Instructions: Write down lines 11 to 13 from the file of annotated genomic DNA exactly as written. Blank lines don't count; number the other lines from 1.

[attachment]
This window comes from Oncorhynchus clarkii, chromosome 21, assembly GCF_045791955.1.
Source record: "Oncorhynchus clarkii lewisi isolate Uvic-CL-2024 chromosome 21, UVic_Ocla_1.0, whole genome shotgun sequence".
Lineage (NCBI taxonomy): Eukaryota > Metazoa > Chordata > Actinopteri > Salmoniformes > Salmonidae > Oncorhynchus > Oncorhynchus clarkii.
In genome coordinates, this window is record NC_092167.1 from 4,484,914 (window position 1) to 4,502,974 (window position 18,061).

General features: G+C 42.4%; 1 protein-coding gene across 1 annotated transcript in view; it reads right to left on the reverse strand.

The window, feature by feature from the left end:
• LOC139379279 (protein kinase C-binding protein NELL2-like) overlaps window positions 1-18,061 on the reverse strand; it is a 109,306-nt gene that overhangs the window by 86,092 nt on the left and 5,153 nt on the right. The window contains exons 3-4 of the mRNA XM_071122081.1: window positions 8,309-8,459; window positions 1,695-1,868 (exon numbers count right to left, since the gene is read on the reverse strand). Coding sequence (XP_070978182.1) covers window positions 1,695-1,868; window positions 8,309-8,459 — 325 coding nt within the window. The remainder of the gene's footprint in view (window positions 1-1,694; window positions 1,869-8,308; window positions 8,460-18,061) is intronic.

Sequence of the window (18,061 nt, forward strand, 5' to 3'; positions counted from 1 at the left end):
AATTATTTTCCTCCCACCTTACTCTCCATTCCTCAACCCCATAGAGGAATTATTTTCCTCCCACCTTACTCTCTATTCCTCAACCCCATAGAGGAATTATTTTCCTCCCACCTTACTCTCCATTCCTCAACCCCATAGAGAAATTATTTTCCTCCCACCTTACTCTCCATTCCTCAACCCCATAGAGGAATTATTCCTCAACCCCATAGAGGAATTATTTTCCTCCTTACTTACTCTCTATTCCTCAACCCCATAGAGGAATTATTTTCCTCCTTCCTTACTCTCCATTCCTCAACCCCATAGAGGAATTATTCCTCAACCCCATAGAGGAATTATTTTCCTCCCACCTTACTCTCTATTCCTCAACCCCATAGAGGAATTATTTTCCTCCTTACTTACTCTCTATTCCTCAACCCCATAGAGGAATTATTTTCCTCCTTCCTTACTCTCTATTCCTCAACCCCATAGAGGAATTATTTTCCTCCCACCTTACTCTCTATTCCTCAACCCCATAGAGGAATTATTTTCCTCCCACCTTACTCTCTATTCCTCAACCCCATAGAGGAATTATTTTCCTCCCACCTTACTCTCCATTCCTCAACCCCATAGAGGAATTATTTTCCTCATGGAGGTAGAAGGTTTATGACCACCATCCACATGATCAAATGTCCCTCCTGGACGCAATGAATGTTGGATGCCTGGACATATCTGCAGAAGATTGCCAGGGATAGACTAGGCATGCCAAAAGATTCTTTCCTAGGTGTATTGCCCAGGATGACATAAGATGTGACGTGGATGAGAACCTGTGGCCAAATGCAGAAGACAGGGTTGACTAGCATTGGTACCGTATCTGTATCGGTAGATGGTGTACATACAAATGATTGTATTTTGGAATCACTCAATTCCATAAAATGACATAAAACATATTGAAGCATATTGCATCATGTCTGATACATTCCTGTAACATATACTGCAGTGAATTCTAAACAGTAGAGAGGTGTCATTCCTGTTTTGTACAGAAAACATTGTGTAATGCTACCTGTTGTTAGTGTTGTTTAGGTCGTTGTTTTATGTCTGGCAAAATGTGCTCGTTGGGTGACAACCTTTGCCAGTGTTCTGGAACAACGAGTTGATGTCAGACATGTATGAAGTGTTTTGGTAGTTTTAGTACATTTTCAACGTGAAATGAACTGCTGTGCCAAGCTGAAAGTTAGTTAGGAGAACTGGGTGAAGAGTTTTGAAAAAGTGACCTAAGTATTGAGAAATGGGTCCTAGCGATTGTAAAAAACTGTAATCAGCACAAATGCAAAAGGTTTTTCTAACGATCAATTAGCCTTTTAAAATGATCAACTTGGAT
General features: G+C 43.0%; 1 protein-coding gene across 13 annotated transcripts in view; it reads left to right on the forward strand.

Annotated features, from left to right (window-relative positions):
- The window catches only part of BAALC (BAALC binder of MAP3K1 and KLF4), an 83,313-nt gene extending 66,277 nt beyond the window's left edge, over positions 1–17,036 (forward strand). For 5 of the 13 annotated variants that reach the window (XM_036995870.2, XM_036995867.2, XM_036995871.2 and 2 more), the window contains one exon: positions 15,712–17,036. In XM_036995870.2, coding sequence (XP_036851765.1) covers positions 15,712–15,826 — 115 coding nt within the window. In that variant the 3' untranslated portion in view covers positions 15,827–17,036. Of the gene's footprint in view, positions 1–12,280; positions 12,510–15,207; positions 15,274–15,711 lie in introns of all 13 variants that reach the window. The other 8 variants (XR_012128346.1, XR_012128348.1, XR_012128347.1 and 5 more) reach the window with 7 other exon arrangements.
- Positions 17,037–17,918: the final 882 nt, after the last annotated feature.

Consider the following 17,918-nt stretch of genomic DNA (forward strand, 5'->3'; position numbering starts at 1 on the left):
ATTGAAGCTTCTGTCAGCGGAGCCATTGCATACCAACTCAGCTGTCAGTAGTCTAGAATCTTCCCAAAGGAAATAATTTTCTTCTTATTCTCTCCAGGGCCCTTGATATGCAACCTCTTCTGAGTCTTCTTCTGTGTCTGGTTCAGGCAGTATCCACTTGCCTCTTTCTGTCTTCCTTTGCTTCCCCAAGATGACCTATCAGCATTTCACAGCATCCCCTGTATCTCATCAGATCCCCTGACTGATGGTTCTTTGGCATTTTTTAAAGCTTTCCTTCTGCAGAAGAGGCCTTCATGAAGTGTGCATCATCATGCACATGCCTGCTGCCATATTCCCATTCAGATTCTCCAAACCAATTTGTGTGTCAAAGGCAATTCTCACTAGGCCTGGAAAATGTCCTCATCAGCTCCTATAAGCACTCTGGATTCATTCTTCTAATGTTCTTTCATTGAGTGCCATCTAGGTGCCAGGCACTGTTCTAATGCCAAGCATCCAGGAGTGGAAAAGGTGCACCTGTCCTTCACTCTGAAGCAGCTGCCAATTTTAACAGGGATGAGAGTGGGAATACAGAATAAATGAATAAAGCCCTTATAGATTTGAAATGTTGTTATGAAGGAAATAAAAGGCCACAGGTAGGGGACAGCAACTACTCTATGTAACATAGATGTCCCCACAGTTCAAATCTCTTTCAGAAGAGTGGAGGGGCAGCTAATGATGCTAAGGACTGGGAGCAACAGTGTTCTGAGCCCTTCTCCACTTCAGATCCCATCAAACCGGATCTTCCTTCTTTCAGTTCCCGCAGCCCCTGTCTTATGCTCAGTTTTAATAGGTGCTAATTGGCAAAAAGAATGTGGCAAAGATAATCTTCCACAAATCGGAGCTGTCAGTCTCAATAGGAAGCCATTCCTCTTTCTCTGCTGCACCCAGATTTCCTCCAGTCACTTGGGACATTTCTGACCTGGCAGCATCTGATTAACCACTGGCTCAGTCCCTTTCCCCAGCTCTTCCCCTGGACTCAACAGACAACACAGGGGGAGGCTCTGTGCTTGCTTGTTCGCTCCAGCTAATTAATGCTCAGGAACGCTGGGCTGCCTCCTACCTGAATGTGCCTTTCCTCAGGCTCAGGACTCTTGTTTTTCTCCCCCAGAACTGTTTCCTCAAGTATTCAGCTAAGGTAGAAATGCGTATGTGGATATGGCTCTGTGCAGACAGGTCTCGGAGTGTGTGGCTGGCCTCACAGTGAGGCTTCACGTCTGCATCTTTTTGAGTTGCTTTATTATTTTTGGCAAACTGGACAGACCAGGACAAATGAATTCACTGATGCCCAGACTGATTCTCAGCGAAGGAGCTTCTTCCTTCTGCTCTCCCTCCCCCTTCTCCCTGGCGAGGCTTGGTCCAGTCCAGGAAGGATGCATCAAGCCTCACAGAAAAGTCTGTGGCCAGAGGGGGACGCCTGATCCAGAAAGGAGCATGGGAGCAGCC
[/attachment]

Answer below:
Annotated features, from left to right (window-relative positions):
- The window catches only part of BAALC (BAALC binder of MAP3K1 and KLF4), an 83,313-nt gene extending 66,277 nt beyond the window's left edge, over positions 1–17,036 (forward strand). For 5 of the 13 annotated variants that reach the window (XM_036995870.2, XM_036995867.2, XM_036995871.2 and 2 more), the window contains one exon: positions 15,712–17,036. In XM_036995870.2, coding sequence (XP_036851765.1) covers positions 15,712–15,826 — 115 coding nt within the window. In that variant the 3' untranslated portion in view covers positions 15,827–17,036. Of the gene's footprint in view, positions 1–12,280; positions 12,510–15,207; positions 15,274–15,711 lie in introns of all 13 variants that reach the window. The other 8 variants (XR_012128346.1, XR_012128348.1, XR_012128347.1 and 5 more) reach the window with 7 other exon arrangements.
- Positions 17,037–17,918: the final 882 nt, after the last annotated feature.